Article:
Recor Medical, Inc. v. Reinhard Warnking and Sound Invention, Inc.  C.A. No. 7387-VCN (Del. Ch., May 31, 2013, revised July 16, 2013).

Issues Presented:  Did plaintiff establish that: (i) the defendant conceived of the idea for a patent invention while employed at a predecessor of plaintiff; and (ii) the predecessor company had acquired the invention under an assignment agreement?

Short Answers:  Yes and yes. 

This is a unique dispute for the Court of Chancery because it is over the ownership of two patents.  However, as the Court noted, this is not a patent case – it is a contract dispute where the Court is being asked to interpret an Invention Assignment Agreement (governed by New York law) and an Asset Purchase Agreement (governed by Delaware law). 

The patents at issue document the use of ultrasound in renal denervation – the process of damaging the sympathetic nerves surrounding the renal arteries – to treat hypertension.  The dispute originates with plaintiff Recor Medical’s acquisition of all the assets of an insolvent medical device company, ProRhythm, Inc., that, at the time of acquisition, was focused on developing a therapeutic treatment for mitral valve repair. Three senior employees of ProRhythm (including the Chief Executive Officer), before their employment ended and before the acquisition of ProRhythm by Recor closed, began exploring the possibility of using ultrasound in renal denervation.

Thirty days after his employment ended, the former CEO filed two patents relating to the use of ultrasound energy to ablate the sympathetic nerves surrounding the renal artery. Then the three former employees began a startup medical device company to develop therapeutic treatments for hypertension. Meanwhile, the plaintiff, while initially pursuing the development of the mitral valve devices it had acquired, also began exploring and developing applications for the use of ultrasound energy in renal denervation.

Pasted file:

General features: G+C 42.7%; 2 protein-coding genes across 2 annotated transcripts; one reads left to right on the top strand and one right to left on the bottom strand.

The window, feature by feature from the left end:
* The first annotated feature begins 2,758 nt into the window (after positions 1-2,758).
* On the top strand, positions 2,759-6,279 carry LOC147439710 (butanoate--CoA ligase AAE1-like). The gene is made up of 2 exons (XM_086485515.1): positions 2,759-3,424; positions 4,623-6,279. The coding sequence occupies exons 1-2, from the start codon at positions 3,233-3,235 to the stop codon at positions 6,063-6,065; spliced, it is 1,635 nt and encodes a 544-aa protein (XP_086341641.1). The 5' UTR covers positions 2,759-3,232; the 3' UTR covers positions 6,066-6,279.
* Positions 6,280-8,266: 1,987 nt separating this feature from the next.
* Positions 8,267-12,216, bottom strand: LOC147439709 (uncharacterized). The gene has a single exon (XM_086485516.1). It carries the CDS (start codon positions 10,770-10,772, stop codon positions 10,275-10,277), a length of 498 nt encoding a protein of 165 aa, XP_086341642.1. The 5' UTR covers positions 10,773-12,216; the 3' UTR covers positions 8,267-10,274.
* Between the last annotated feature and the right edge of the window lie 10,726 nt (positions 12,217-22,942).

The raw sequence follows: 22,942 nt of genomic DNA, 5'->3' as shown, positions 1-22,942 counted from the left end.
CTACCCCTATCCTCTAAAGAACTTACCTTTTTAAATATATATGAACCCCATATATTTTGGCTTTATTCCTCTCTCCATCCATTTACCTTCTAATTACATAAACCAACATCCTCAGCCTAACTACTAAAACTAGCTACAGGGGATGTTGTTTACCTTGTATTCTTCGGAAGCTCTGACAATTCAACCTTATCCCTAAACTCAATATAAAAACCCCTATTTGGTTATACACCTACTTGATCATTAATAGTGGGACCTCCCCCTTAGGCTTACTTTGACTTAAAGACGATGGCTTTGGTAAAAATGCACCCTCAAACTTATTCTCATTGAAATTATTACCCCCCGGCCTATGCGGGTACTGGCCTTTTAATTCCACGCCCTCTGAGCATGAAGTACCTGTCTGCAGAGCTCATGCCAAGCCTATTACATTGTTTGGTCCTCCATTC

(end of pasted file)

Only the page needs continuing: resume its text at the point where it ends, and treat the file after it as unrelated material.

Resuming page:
The plaintiff claimed ownership over the two patents in dispute based on the Invention Assignment Agreement, in which the former CEO explicitly agreed to assign any inventions he conceived of relating to the company’s proprietary information. The plaintiff asserted that the two inventions became the assets of the insolvent company through an asset purchase agreement because he conceived of them before his employment ended, and because they relate to the company’s proprietary information.

The Court concluded that ReCor has established by a preponderance of the evidence that: (1) Warnking had conceived of the idea for the patent while employed at ProRhythm; and (2) ProRhythm acquired Warnking’s invention under the IAA. However, the Court found that ReCor had not satisfied its burden at trial to prove that Warnking conceived of the invention during his employment at ProRhythm.  The Court declared ReCor to be the rightful owner of the patent application and enjoined the defendants from making further use of the technology disclosed in the applicable patents and ordered the defendants to “take all necessary steps to transfer to ReCor the applicable patents, all books and records pertaining thereto, and all the attendant rights to the applicable patents and the technology disclosed or claimed therein.”